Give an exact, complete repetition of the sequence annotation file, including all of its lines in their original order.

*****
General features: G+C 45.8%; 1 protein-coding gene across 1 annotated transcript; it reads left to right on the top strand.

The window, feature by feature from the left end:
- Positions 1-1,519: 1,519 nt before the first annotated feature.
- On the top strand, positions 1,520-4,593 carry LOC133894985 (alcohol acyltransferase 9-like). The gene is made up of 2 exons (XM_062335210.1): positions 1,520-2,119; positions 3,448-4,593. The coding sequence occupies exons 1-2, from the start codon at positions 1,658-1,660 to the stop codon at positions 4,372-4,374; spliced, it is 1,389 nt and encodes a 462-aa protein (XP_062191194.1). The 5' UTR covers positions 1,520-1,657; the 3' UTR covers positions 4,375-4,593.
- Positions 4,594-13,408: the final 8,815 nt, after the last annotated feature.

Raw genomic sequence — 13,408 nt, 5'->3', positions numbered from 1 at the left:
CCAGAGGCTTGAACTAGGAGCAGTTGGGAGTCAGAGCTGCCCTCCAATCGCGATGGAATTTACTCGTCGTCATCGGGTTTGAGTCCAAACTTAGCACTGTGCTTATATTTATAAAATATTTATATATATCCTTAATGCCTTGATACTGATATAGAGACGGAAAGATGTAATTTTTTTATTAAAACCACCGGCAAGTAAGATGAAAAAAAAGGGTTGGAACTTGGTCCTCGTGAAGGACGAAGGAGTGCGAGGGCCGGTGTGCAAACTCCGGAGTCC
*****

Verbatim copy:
General features: G+C 45.8%; 1 protein-coding gene across 1 annotated transcript; it reads left to right on the top strand.

The window, feature by feature from the left end:
- Positions 1-1,519: 1,519 nt before the first annotated feature.
- On the top strand, positions 1,520-4,593 carry LOC133894985 (alcohol acyltransferase 9-like). The gene is made up of 2 exons (XM_062335210.1): positions 1,520-2,119; positions 3,448-4,593. The coding sequence occupies exons 1-2, from the start codon at positions 1,658-1,660 to the stop codon at positions 4,372-4,374; spliced, it is 1,389 nt and encodes a 462-aa protein (XP_062191194.1). The 5' UTR covers positions 1,520-1,657; the 3' UTR covers positions 4,375-4,593.
- Positions 4,594-13,408: the final 8,815 nt, after the last annotated feature.

Raw genomic sequence — 13,408 nt, 5'->3', positions numbered from 1 at the left:
CCAGAGGCTTGAACTAGGAGCAGTTGGGAGTCAGAGCTGCCCTCCAATCGCGATGGAATTTACTCGTCGTCATCGGGTTTGAGTCCAAACTTAGCACTGTGCTTATATTTATAAAATATTTATATATATCCTTAATGCCTTGATACTGATATAGAGACGGAAAGATGTAATTTTTTTATTAAAACCACCGGCAAGTAAGATGAAAAAAAAGGGTTGGAACTTGGTCCTCGTGAAGGACGAAGGAGTGCGAGGGCCGGTGTGCAAACTCCGGAGTCC